A solar panel installation project three years in the works is finally nearing completion at the Crescent City Harbor.
Harbor CEO Charlie Helms told the Harbor District Commissioners the Florida-based firm EcoForce Solutions is on pace to complete a 350-megawatt project by its June 30 deadline. Helms said EcoForce Solutions’ construction crews should be by Tuesday installing photovoltaic panels on top of Pacific Choice Seafoods and Albers Seafoods buildings.
He added their workers were also pouring sand and concrete to install carports that will support more solar panels along Citizens Dock Road.
â€śThe EcoForce crew chief said they will be back the second week in June because thatâ€™s the scheduled completion date for the support structure for the carports,â€ť Helms told the commissioners via a Zoom meeting. â€śUnless something stands in their way, at the speed the crew works, I donâ€™t see them letting anything stand in their way. Even if they had to be out there 24-hours a day.â€ť
Board President Brian Stone noted Helmsâ€™ report seemed to indicate Renewable Energy Capital CEO Alex Lemus was living up to his end of a contract the harbor district approved in January.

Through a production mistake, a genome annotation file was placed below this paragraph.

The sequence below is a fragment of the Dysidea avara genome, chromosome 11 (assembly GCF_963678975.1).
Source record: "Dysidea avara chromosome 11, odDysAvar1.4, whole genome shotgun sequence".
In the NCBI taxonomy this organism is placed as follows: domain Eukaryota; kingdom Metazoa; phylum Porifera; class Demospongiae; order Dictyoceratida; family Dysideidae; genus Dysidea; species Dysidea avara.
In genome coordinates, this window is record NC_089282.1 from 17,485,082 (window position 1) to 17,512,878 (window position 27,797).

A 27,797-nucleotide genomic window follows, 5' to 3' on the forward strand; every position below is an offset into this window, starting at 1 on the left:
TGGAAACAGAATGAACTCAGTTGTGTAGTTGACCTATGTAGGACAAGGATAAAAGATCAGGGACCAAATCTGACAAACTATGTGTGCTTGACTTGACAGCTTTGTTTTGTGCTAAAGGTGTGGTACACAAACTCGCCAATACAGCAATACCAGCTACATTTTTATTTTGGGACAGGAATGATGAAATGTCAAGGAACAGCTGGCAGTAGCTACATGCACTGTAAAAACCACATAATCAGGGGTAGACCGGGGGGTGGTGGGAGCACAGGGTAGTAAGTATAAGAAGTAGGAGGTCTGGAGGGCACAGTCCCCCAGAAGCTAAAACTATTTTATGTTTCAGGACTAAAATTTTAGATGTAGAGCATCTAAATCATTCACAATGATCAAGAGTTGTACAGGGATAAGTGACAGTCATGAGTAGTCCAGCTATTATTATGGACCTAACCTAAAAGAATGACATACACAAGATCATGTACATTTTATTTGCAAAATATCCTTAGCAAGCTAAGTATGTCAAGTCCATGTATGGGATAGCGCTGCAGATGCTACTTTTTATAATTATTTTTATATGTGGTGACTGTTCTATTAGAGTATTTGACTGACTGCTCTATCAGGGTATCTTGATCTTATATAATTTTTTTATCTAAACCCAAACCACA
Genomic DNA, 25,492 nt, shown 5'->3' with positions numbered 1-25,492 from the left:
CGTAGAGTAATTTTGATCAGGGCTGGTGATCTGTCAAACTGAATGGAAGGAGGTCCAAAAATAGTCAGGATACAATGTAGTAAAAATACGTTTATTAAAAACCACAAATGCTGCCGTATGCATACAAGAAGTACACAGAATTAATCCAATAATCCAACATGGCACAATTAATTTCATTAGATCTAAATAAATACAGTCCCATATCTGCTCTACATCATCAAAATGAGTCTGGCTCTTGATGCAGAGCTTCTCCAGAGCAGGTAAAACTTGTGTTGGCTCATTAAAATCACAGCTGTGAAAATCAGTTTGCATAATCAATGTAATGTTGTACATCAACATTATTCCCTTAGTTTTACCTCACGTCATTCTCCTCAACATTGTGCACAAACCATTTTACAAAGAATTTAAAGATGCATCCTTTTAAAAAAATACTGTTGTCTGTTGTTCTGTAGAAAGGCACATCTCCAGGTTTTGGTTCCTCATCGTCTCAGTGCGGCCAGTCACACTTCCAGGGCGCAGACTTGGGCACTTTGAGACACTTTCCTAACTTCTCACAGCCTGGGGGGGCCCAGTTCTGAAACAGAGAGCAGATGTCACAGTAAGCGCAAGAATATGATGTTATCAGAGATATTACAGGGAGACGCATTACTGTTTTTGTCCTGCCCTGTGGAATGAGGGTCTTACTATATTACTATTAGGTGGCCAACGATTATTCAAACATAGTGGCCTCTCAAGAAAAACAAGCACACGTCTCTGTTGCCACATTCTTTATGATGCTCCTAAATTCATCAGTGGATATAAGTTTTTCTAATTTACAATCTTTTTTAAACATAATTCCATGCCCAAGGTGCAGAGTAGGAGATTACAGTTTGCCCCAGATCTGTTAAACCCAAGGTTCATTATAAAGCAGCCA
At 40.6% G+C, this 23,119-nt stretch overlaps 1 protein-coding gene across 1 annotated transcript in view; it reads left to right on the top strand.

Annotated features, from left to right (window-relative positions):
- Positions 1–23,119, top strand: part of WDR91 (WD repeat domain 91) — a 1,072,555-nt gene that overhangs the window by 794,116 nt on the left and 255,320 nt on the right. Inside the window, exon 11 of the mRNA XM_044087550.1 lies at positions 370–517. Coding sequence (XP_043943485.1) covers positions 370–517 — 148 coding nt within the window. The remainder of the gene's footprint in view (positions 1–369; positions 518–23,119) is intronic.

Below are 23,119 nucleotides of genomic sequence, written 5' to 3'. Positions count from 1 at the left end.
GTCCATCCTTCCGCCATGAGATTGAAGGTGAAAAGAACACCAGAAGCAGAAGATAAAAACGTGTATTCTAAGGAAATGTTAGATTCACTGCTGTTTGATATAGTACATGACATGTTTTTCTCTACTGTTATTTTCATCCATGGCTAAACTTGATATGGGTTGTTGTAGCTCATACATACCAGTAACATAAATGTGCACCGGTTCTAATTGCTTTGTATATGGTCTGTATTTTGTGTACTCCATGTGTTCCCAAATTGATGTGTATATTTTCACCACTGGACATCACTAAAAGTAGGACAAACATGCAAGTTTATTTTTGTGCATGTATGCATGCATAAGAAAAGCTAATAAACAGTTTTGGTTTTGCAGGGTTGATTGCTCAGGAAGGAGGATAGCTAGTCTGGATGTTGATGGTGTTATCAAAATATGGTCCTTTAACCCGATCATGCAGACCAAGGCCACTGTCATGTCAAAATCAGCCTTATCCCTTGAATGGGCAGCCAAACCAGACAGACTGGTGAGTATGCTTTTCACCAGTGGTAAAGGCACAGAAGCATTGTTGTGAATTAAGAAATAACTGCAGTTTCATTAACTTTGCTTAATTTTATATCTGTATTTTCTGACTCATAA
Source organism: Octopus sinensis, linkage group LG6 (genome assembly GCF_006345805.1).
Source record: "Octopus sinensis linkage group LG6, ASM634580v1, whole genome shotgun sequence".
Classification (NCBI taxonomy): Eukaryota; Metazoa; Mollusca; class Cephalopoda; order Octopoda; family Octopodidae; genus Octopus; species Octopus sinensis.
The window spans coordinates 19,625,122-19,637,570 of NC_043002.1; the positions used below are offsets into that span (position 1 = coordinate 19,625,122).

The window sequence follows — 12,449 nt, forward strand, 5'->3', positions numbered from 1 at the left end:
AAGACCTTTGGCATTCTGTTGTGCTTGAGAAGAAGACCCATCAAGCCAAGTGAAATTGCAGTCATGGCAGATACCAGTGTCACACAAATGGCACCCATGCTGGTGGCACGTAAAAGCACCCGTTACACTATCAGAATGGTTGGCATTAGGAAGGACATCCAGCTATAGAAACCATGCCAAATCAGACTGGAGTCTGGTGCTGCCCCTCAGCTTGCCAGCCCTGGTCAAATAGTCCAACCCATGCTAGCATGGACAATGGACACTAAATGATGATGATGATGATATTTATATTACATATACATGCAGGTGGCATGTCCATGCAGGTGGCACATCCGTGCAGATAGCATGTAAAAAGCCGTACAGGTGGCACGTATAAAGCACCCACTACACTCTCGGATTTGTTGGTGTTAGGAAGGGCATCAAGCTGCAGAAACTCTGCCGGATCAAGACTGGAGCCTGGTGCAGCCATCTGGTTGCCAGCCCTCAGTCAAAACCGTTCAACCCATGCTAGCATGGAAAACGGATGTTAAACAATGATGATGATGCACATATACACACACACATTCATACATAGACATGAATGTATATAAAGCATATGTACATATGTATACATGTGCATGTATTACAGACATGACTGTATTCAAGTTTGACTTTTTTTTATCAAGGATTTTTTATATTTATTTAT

According to the report, that power-purchase agreement stipulated that Renewable Energy Capital would pay a $350,000 penalty to the Crescent City Harbor District if the project wasnâ€™t finished by June 30. REC would have to pay that penalty as of July 1, Helms said.
The harbor entered into a 25-year, power-purchase agreement with REC in 2017 where REC would install, finance, own and operate a 1-megawatt photovoltaic system at the harbor.
The system would consist of panels on the Albers Seafood and Pacific Choice Seafood buildings as well as carports along Citizens Dock Road near the portâ€™s inner boat basin.
Under the original agreement, American Diversified Energy (ADE), out of Costa Mesa, was required to finish the installation of the project Dec. 31, 2018. The Harbor District extended that deadline to Dec. 31, 2019, but ADE wasnâ€™t able to finish the project.
In December, Lemus apologized to the commissioners on behalf of ADE and paid off a lien the Harbor District had levied on solar panels that it had in storage.
According to a Nov. 20, 2018 staff report, the project should save the Crescent City Harbor District $35,000 annually on its electricity payments and entitles the harbor district to $20,000 annually in site lease fees over the duration of the 25-year lease.
Stone asked Helms when the Harbor District could expect payment. Helms said he wasnâ€™t yet sure.
â€śIt could be in June if Pacific Power doesnâ€™t drag their feet in getting everything hooked up and checked on,â€ť Helms said. â€śIt could be in July if there is some delay.â€ť